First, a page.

On April 30, 1965, Life published another cover story that would become iconic: “The Drama of Life Before Birth” presented a series of dramatic color photographs by the Swedish photojournalist, Lennart Nilsson. Annotations detailed the developmental stages of an embryo from fertilization to 28 weeks. One page showed a fetus enclosed, forehead straining against the amniotic sac; another, showed a fetus suspended in a dark void surrounded by pinpoints of light resembling stars. Nilsson called it “spaceman embryo.” The following year, Nilsson published a book on embryology for expecting couples, A Child Is Born. It quickly became an international bestseller.
These images produced a new and unprecedented vision of human development. Before ultrasound, medical care received by pregnant women had depended on their testimony, or how they described their own sensations. Ultrasound made it possible for the male doctor to evaluate the fetus without female interference. Ultrasound images carried the associations of objectivity typically accorded to the camera, and they conferred authority on the doctor who interpreted their contents. They seemed to give him immediate access to the tiny human floating inside his patient’s body. Of course, ultrasound technology has been a crucial component of prenatal care, too. Imagery obtained through ultrasound can alert doctors to potentially serious problems in a pregnancy—such as placental issues or congenital defects in the fetus.
Later, Nilsson admitted that he staged his photographs using aborted material; this was how he had been able to manipulate the position and lighting of the embryos to such dramatic effect. But the image of the fetus as a tiny “spaceman” remained lodged in the popular consciousness. Stanley Kubrick helped make it iconic with his film 2001: A Space Odyssey, which concludes with a sequence featuring a “Star Child” floating through space, a direct citation of Nilsson’s photographs.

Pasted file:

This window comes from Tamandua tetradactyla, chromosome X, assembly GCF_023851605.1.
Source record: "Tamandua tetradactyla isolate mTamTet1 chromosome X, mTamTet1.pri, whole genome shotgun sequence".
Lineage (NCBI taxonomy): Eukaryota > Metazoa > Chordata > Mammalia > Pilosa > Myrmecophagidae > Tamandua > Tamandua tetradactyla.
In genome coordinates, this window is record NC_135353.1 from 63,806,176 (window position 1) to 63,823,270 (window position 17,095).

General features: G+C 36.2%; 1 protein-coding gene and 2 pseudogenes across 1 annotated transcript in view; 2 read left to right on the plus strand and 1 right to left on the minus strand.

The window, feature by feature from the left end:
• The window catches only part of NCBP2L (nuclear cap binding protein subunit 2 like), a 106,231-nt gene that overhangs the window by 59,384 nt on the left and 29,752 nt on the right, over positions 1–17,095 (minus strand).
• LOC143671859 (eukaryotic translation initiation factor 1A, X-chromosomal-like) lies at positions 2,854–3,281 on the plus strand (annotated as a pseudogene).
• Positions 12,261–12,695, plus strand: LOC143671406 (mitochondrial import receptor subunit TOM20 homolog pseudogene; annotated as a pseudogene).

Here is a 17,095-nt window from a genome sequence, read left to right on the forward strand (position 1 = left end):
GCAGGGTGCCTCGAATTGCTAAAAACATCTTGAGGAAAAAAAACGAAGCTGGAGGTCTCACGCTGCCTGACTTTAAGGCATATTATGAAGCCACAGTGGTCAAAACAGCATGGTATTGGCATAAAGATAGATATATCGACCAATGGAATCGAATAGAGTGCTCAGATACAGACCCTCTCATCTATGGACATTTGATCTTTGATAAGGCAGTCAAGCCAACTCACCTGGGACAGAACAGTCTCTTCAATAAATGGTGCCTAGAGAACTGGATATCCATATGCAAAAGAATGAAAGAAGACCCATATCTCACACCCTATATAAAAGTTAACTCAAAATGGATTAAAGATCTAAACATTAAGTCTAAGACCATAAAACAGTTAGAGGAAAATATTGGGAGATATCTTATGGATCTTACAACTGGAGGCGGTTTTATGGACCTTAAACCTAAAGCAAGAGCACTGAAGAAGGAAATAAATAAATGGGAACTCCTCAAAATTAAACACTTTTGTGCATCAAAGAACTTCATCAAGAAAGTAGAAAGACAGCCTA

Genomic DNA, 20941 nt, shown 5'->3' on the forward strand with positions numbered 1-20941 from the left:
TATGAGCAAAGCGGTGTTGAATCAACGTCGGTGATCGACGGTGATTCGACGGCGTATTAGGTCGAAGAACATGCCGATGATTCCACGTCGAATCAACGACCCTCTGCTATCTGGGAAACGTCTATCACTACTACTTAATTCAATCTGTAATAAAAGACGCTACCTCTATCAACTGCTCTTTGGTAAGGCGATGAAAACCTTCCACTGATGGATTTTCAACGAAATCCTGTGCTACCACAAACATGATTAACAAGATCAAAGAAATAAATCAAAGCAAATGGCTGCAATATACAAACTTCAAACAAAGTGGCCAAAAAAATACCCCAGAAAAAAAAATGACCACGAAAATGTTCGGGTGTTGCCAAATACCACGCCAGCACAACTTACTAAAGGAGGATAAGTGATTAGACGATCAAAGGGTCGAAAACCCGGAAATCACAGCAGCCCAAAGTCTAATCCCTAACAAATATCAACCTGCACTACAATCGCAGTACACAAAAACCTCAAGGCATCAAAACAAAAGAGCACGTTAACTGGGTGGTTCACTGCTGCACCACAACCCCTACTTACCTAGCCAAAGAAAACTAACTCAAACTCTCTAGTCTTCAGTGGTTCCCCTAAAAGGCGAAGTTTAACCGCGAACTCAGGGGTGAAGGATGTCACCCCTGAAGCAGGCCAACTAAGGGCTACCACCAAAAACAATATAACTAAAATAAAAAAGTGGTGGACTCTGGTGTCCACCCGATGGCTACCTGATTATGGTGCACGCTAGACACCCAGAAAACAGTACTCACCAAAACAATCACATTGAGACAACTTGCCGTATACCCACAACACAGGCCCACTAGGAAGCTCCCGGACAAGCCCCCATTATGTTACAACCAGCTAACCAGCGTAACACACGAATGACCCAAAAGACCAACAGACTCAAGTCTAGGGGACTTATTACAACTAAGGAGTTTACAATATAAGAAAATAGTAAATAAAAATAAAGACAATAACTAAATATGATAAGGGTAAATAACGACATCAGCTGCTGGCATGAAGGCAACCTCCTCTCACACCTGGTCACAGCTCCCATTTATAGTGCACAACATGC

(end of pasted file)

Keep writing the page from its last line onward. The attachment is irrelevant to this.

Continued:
Critics have offered varying interpretations of the sequence. It is an allegory about how technology will destroy the human race; it is an allegory about how we will be reborn through technology. What was clear, as the Star Child floated in its tiny, incandescent amniotic sac, was the suggestion that he floated in a void. The framing of the ultrasound image was notable for what it excluded: the woman. In order to make the fetus visible, it made her disappear.
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Real-time ultrasound became a standard part of prenatal treatment in the early 1980s. Almost as soon as it did, opponents of abortion enlisted it in their cause. It became an article of faith that women would respond to seeing ultrasound images by “recognizing” that the fetus gestating inside them was a “baby”—and, by extension, that abortion would be murder.
In 1983, the doctors John C. Fletcher and Mark I. Evans published an article in The New England Journal of Medicine on “Maternal Bonding in Early Fetal Ultrasound Examinations.” Fletcher and Evans recounted the stories of several women who decided to forego abortions after having ultrasounds. One, who had been beaten by her partner, and then discovered during her medical examination that she was pregnant, was shown an ultrasound and asked how she felt. She told the researchers, “It certainly makes you think twice about abortion! I feel that it is human. It belongs to me. I couldn’t have an abortion now.” In a second case, an expecting mother decided to carry her pregnancy to term, even though, the fetus was at high risk for a genetic disorder that would cause severe hormonal problems: “I am going all the way with this baby. I believe that it is human.”